From the Baltimore Sun:


SALISBURY, MD—A skydiving mishap has cost the life of a well-known feature writer for this newspaper. Lynda Murray, 26, perished when her parachute failed to open. She was a veteran of over 100 jumps.

Murray was the correspondent who penned the popular “Girls Do It” feature that appeared monthly in Sunday’s edition of this newspaper. The column chronicled her forays into offbeat and occasionally dangerous hobbies and pursuits, especially those favored mostly by men. Last September, she learned of a parachuting school located at Walker Field, here, and signed up for a jump course. She wrote a full-page article about her experience, complete with freefall photographs, in a subsequent “Girls Do It” column.

Having become enamored of the sport, Murray coupled her love of skydiving with her growing affection for the airport’s owner, Mr. Alden Walker. The two were married last Saturday while enroute to jump altitude in the center’s airplane. Their plan was to be pronounced man and wife during freefall by the Rev. Donald Wilson, a fellow parachutist. They were then to perform aerial maneuvers for the entertainment of their guests on the ground before opening their chutes.

Features editor George Murray (no relation), an invited guest, reports that whereas the parachutes of Walker and the minister deployed normally, “Lynda’s never came out of her pack. All of us could see her struggle to pull the ripcord. When she finally pulled her reserve, it was just too late.” He added, “Lynda was a vital part of our Sun family. She will truly be missed.”

Murray’s parents are deceased and she had no siblings. She is survived by her husband, Alden James Walker. The Hemby Funeral Home, Salisbury, is in charge of arrangements. Rev. Wilson, acting as spokesman, has asked that in lieu of flowers, memorial gifts be made to the donors’ favorite charities in the name of Lynda Murray Walker.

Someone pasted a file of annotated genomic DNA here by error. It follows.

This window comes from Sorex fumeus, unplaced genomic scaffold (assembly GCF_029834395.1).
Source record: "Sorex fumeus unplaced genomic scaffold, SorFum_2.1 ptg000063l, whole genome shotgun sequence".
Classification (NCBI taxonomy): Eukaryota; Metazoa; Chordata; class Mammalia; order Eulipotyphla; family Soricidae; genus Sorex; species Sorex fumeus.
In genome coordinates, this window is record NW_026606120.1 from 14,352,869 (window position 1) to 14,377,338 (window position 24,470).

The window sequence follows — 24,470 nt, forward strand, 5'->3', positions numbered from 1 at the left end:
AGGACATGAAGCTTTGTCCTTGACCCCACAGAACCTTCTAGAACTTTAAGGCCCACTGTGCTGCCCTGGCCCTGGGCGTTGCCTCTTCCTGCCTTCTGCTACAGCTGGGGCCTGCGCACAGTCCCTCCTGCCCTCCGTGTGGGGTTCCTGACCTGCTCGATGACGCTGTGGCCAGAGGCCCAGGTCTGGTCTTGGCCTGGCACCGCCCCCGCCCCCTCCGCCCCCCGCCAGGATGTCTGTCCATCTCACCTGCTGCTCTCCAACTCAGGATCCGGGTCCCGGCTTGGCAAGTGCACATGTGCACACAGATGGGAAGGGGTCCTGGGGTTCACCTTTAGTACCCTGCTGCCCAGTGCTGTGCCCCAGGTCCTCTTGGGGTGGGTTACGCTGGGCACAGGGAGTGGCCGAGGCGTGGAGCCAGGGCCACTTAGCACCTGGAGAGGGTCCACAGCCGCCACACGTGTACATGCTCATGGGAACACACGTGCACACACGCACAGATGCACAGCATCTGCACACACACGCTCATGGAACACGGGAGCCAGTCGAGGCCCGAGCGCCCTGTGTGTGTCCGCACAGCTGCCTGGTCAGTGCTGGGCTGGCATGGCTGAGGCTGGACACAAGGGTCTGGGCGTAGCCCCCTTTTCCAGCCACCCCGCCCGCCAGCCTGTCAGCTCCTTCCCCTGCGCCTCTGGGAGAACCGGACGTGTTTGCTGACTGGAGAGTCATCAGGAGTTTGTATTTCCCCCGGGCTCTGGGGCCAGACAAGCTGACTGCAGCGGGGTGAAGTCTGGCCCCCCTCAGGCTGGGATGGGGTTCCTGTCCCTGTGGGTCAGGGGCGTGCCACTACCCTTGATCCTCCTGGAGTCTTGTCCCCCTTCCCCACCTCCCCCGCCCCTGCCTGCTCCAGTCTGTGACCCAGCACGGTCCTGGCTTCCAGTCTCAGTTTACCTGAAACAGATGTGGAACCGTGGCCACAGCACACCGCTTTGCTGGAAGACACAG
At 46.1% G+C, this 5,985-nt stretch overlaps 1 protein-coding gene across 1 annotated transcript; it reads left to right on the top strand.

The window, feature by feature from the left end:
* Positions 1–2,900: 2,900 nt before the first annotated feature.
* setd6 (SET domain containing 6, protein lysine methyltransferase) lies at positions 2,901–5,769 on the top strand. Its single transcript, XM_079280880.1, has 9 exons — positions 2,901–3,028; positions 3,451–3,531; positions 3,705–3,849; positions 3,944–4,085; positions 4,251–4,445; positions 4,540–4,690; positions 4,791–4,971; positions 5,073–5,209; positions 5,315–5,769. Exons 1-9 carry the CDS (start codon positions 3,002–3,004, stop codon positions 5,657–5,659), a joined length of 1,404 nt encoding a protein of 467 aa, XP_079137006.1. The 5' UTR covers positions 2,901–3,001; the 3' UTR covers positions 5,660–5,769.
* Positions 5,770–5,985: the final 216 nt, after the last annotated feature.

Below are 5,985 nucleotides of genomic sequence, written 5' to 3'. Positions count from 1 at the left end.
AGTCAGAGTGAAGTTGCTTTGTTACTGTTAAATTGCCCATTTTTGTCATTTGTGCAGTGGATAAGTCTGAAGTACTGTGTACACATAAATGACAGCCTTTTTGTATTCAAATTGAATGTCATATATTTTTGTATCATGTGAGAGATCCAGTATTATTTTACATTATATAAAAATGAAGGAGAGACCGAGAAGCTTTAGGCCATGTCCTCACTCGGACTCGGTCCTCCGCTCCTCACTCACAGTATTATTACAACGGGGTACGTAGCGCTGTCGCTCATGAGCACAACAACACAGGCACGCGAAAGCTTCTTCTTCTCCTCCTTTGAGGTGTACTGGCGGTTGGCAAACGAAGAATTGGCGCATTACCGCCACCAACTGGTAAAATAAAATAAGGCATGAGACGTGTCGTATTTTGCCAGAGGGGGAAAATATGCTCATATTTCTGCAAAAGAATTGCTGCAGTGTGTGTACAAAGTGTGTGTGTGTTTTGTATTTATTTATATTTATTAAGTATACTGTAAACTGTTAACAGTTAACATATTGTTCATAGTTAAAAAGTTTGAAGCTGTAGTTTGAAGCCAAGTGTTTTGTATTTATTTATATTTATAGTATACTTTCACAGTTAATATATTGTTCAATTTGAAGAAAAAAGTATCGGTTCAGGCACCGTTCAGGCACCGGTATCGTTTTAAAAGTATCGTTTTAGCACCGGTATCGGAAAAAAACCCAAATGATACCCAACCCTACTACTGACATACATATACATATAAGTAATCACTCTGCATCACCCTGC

I could tell Gus wanted to smack me—hard—upside the head.

“When are you gonna stop moping around, Numbnuts? Two months and you still won’t get back on the horse that throwed you. Fly a plane. Take a jump. Even better, take a student pilot up, run a jump lesson, earn the company some money for a change.”

I attempted to deflect the sting with a weak stab at humor. “Just so I’m clear on this, Gunny. You’re calling the man who signs your paychecks Numbnuts?”

He tried to look contrite, something he was never able to do. “Oh, I’m sorry; Mister Numbnuts—sir.” He scowled and shook his head, his short gray hair still cut high and tight and flat on top, just as it had been when he was in the Marines. “Come on, Walker, all due respect to Lynda, you’re not the one screwed up. I’ve told you every day, every way I know, and you know I’m right. From now on, convince yourself And do it fast.” He put his hands on his hips, as he used to do when he wanted to intimidate recruits. “I’m carrying your load as well as mine around here, and my sea bag’s gettin’ kinda heavy. Know what I mean?”